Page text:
Christopher S. Chivvis is a senior political scientist at the nonprofit, nonpartisan RAND Corporation and adjunct professor of European Studies at the Johns Hopkins School of Advanced International Studies.
The European Union's move on Monday to lift its arms embargo on Syria will allow European states, notably France and Britain, to arm rebel groups in their war against the Bashar Assad regime. U.K. Foreign Secretary William Hague said the decision sends "a very strong message from Europe to the Assad regime."
But what is that message? Are France and Britain preparing to arm the rebels, or do they just want to put that possibility on the table as peace talks commence? Does the debate over the issue send a message that Europe is far from united about the need to help the rebels? Or could it be that lifting the embargo would make it easier to put together a coalition to intervene on the ground should that option become necessary?
Most EU members – led by Sweden, Austria and the Czech Republic – strongly objected to lifting the embargo, citing concerns that European weapons could get into the hands of extremists and that arms shipments could negatively affect existing regional peacekeeping deployments, for example, in the Golan Heights. Because continuing the embargo required agreement of all members, however, they couldn't stop France and Britain from putting an end to it.
Many European leaders no doubt have serious concerns about the impact deeper European involvement in Syria could have on relations with Russia. Relations between the EU and Russia have been on a downtrend trend since Vladimir Putin's election a little over a year ago, but this doesn't mean they don't fear an even deeper rift over Syria.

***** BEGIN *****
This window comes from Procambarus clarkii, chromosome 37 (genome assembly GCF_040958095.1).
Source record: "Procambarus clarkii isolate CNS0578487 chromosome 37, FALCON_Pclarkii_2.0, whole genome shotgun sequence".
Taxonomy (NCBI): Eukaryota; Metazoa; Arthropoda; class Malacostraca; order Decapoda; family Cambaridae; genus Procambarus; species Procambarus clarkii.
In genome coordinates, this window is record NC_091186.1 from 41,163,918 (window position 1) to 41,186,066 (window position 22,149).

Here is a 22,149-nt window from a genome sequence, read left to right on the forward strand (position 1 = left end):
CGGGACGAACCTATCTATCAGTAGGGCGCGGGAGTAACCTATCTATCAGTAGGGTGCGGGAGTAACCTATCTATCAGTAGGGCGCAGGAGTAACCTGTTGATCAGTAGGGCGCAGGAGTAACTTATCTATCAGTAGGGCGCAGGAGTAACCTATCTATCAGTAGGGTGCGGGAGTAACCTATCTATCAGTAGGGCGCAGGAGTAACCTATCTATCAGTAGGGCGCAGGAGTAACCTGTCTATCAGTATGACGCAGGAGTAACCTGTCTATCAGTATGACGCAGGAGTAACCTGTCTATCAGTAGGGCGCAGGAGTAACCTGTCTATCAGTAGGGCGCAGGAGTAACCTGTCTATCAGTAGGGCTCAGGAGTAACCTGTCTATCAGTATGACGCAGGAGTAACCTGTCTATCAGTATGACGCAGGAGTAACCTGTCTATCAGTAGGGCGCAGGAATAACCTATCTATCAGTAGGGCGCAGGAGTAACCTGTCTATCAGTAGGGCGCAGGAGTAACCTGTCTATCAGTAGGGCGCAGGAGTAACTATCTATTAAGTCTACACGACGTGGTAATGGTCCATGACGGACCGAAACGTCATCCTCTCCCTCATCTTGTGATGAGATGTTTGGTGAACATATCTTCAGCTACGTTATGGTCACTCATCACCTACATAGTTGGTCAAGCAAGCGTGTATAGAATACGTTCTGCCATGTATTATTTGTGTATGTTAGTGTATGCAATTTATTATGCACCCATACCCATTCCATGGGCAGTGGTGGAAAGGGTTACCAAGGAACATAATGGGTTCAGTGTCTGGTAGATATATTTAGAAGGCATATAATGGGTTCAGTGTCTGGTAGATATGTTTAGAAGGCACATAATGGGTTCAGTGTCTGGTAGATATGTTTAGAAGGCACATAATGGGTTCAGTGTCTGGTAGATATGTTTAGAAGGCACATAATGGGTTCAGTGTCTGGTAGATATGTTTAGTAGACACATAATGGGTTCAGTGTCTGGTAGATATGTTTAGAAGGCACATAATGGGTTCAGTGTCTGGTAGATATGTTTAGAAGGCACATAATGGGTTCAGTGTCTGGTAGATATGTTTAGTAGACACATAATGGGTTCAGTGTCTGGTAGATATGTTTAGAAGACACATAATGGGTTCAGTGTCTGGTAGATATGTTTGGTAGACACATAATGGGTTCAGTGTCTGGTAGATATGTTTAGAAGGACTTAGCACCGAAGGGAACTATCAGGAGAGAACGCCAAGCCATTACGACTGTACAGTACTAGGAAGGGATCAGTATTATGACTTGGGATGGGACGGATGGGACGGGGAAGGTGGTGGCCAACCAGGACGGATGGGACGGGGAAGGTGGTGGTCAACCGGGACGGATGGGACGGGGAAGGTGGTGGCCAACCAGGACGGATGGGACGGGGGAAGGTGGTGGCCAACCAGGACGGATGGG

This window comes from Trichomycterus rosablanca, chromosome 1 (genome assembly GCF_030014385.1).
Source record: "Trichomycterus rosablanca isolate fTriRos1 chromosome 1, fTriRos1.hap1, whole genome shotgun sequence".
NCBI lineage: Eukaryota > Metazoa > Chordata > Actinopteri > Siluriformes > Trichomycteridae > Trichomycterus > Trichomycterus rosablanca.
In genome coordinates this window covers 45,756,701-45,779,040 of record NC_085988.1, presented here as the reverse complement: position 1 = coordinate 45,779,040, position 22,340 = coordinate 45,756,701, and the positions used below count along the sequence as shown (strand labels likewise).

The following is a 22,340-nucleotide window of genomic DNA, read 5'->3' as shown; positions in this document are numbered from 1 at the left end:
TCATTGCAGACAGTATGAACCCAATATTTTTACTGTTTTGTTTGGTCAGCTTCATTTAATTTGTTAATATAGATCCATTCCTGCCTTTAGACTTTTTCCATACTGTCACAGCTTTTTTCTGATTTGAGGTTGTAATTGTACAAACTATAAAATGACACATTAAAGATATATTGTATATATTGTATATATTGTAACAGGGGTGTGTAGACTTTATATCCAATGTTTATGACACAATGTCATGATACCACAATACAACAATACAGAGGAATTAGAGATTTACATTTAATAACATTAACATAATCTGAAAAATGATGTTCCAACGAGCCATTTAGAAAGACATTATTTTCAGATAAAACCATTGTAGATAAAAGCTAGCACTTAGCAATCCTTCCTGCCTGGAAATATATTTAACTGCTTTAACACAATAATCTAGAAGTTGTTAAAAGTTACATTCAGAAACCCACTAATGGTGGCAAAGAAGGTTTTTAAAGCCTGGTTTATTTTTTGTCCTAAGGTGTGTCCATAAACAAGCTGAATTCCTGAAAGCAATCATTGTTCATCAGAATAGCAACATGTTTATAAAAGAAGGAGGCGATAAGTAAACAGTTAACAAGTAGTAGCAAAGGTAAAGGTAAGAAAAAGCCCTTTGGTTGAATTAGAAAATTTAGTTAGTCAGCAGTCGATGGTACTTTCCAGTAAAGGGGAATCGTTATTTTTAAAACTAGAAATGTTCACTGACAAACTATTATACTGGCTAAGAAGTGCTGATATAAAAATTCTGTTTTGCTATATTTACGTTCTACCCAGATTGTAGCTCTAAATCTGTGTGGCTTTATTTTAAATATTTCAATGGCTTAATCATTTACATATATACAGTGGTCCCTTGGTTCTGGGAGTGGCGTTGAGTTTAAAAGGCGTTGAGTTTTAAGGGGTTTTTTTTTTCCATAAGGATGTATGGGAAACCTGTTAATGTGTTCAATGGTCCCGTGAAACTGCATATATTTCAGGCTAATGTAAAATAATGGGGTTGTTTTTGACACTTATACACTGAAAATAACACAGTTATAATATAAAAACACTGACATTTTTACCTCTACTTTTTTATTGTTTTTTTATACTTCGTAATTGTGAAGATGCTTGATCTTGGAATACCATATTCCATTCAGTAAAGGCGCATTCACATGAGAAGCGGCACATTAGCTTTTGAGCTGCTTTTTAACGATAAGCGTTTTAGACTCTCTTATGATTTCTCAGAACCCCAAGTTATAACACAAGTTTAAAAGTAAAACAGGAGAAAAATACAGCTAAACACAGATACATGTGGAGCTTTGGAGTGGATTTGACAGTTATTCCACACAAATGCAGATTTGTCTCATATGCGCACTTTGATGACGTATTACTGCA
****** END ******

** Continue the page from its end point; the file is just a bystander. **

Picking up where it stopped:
Meanwhile, the sheer complexity of the problem and current absence of any plan for post-conflict stabilization have made otherwise pro-intervention European figures, like the German parliamentarian Elke Hoff, balk. Few leaders are ready to commit forces to Syria before their troops have even started to return home from Afghanistan.
One view is, therefore, that the end of the embargo does little to move the U.S. and Europe closer to intervention. From this perspective, contrary to what Hague claims, the real signal out of the acrimonious debate was that most European states are still against any military action on Syria.
So should Assad and his supporters feel relieved that the appetite for intervention is so weak among America's allies? Not necessarily. Another view is that what really matters about the lifting of the arms embargo is that France and Britain were in agreement. After all, these are the two nations that actually have militaries capable of making a significant contribution to an intervention. These were the two states that pushed for intervention in Libya and eventually succeeded over the objections of many other European states, including Germany.
France and Britain say they are not planning any arms shipments at this time. The decision thus seems unlikely to have a significant impact on the ground in the near term. It may put the opposition in a slightly stronger position in peace talks scheduled for Geneva next month, but the effect will be modest at best and do nothing to help overcome the Free Syrian Army's internal divisions, which are currently its biggest problem.
Nevertheless, if the U.S., France and the U.K. agree that they want to move ahead, they may do so even if most European states still have cold feet. Especially with strong Turkish support, further spillover of the conflict into Turkey and Lebanon or the use of chemical weapons, a coalition ready to do more than just arm the rebels could form quite quickly. This is basically what happened in Libya two years ago, and, roughly, in Mali earlier this year.
In any case, Hague is correct when he says lifting the embargo sends a "very strong signal" to Syria. And that message is that Britain and France want to keep their options open.